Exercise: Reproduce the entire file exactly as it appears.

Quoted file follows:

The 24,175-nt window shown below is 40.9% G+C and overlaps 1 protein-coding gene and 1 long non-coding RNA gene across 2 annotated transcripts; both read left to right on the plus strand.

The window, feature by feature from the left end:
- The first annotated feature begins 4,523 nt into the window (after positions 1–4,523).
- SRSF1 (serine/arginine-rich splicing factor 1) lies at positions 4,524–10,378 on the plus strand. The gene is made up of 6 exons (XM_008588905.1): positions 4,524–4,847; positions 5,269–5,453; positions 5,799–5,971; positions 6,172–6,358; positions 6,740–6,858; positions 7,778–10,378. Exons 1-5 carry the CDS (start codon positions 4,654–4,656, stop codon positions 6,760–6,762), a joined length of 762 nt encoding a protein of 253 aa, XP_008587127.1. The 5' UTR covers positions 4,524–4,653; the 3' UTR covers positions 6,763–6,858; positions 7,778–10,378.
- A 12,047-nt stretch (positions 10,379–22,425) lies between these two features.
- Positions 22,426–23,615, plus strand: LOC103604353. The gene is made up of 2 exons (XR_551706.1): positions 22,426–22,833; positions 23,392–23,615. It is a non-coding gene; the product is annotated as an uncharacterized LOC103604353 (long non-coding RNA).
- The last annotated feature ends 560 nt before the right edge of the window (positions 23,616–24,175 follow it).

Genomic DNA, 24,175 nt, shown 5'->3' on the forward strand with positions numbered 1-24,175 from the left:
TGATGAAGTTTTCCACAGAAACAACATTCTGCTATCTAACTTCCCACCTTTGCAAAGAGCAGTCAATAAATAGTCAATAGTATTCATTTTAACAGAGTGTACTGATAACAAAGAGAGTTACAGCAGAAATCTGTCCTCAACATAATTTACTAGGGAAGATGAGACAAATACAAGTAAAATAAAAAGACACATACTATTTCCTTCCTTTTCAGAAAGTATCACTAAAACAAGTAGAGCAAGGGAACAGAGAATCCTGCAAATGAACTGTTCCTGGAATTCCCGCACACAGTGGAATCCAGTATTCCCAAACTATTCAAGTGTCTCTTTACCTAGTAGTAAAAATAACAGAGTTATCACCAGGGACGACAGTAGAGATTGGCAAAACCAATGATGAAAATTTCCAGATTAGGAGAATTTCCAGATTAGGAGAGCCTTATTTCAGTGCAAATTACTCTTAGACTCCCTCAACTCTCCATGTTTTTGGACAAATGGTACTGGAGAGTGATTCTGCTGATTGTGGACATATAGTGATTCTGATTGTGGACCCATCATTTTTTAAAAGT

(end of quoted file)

The 24,175-nt window shown below is 40.9% G+C and overlaps 1 protein-coding gene and 1 long non-coding RNA gene across 2 annotated transcripts; both read left to right on the plus strand.

The window, feature by feature from the left end:
- The first annotated feature begins 4,523 nt into the window (after positions 1–4,523).
- SRSF1 (serine/arginine-rich splicing factor 1) lies at positions 4,524–10,378 on the plus strand. The gene is made up of 6 exons (XM_008588905.1): positions 4,524–4,847; positions 5,269–5,453; positions 5,799–5,971; positions 6,172–6,358; positions 6,740–6,858; positions 7,778–10,378. Exons 1-5 carry the CDS (start codon positions 4,654–4,656, stop codon positions 6,760–6,762), a joined length of 762 nt encoding a protein of 253 aa, XP_008587127.1. The 5' UTR covers positions 4,524–4,653; the 3' UTR covers positions 6,763–6,858; positions 7,778–10,378.
- A 12,047-nt stretch (positions 10,379–22,425) lies between these two features.
- Positions 22,426–23,615, plus strand: LOC103604353. The gene is made up of 2 exons (XR_551706.1): positions 22,426–22,833; positions 23,392–23,615. It is a non-coding gene; the product is annotated as an uncharacterized LOC103604353 (long non-coding RNA).
- The last annotated feature ends 560 nt before the right edge of the window (positions 23,616–24,175 follow it).

Genomic DNA, 24,175 nt, shown 5'->3' on the forward strand with positions numbered 1-24,175 from the left:
TGATGAAGTTTTCCACAGAAACAACATTCTGCTATCTAACTTCCCACCTTTGCAAAGAGCAGTCAATAAATAGTCAATAGTATTCATTTTAACAGAGTGTACTGATAACAAAGAGAGTTACAGCAGAAATCTGTCCTCAACATAATTTACTAGGGAAGATGAGACAAATACAAGTAAAATAAAAAGACACATACTATTTCCTTCCTTTTCAGAAAGTATCACTAAAACAAGTAGAGCAAGGGAACAGAGAATCCTGCAAATGAACTGTTCCTGGAATTCCCGCACACAGTGGAATCCAGTATTCCCAAACTATTCAAGTGTCTCTTTACCTAGTAGTAAAAATAACAGAGTTATCACCAGGGACGACAGTAGAGATTGGCAAAACCAATGATGAAAATTTCCAGATTAGGAGAATTTCCAGATTAGGAGAGCCTTATTTCAGTGCAAATTACTCTTAGACTCCCTCAACTCTCCATGTTTTTGGACAAATGGTACTGGAGAGTGATTCTGCTGATTGTGGACATATAGTGATTCTGATTGTGGACCCATCATTTTTTAAAAGT